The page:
Toll from Ethiopia bloodshed at least 58
And another source involved in the investigation, who saw and counted the corpses, told AFP a total of 65 people had been killed, mostly in the city’s western suburbs.
The figures are more than twice that given by state media which on Monday said the death toll from violence in and around Burayu stood at 23.
Fighting broke out last week in Burayu, a western suburb of Addis Ababa, and continued through the weekend, forcing hundreds to flee and sparking protests that paralysed the city on Monday during which police killed five people.
Speaking to AFP on condition of anonymity, the investigation source said most of the deaths had occurred in the city’s western suburbs although others were killed in the centre.
“The 65 cases are from Burayu, Ashewa Meda, Kolfe and Kirkos,” the source said, referring to three areas in the west and Kirkos in the centre.
Some of the victims had been stabbed while others died after being beaten with sticks and rocks.
None had been shot and the toll does not include five alleged looters killed by police on Monday.
– Targeted by Oromo mobs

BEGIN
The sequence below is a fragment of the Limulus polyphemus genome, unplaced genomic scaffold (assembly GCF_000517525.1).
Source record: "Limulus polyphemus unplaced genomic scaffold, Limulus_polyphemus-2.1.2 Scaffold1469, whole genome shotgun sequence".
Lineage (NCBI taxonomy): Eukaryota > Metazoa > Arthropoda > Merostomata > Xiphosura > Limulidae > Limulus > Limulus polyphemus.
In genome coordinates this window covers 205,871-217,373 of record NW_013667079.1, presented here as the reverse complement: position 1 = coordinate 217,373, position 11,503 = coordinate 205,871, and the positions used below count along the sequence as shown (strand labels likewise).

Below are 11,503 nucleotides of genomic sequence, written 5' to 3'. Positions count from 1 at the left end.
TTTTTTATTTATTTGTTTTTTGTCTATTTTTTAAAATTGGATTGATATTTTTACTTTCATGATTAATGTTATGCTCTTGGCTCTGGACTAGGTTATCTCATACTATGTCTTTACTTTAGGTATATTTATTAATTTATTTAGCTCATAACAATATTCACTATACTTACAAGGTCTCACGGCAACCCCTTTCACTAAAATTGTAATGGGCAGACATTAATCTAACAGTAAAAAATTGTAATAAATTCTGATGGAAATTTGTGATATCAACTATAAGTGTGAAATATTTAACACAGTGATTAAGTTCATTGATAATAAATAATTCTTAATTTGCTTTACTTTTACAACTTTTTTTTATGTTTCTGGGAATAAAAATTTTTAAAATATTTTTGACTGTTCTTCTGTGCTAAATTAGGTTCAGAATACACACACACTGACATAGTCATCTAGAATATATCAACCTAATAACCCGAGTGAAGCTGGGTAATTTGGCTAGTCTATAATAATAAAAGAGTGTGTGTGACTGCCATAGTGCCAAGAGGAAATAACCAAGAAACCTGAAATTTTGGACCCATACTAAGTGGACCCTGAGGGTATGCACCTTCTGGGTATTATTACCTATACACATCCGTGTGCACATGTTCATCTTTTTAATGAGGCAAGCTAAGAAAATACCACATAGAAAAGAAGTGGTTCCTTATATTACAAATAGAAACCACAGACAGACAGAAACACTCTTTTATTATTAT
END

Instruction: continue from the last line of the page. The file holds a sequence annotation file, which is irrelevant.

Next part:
Fisseha Tekle, a Nairobi-based researcher with Amnesty International, said he had compiled a similar tally of 58 dead.
Residents told Amnesty International they saw “eight dead bodies on Friday, 21 on Saturday,” he said.
“On Sunday they saw about 11 people and on Monday the number of dead bodies they’ve seen was 18.”
Government spokesmen could not immediately be reached for comment.
Burayu lies on the outskirts of Addis Ababa but within the Oromia region that surrounds the capital and which is home to the Oromo people, Ethiopia’s largest ethnic group.
People who fled the clashes told AFP they were targeted by Oromo mobs because they are members of minority ethnic groups.
– Police failings –
Fisseha said the government must investigate the conduct of the Oromia and federal police, whom he accused of failing to quell the violence.
“They have to investigate why they have not responded on time, why they have failed to protect the vulnerable communities there,” Fisseha said.
The violence began last week in the run-up to Saturday’s return of the once-banned Oromo Liberation Front, a rebel group that returned to Ethiopia following a string of radical political reforms pushed through by Prime Minister Abiy Ahmed.
An Oromo himself, Abiy took power in April and has won popularity for his aggressive reform agenda which has seen him freeing jailed dissidents and overhauling the security services, who have long been accused of violating human rights.
He has also pushed through a landmark peace deal with Eritrea, which was signed in July, ending two decades of enmity sparked by a border conflict.
But bloody ethnic clashes have broken out repeatedly since his inauguration, with the worst clashes occurring in the south where fighting between the Oromo and Gedeo minority has displaced nearly one million people.
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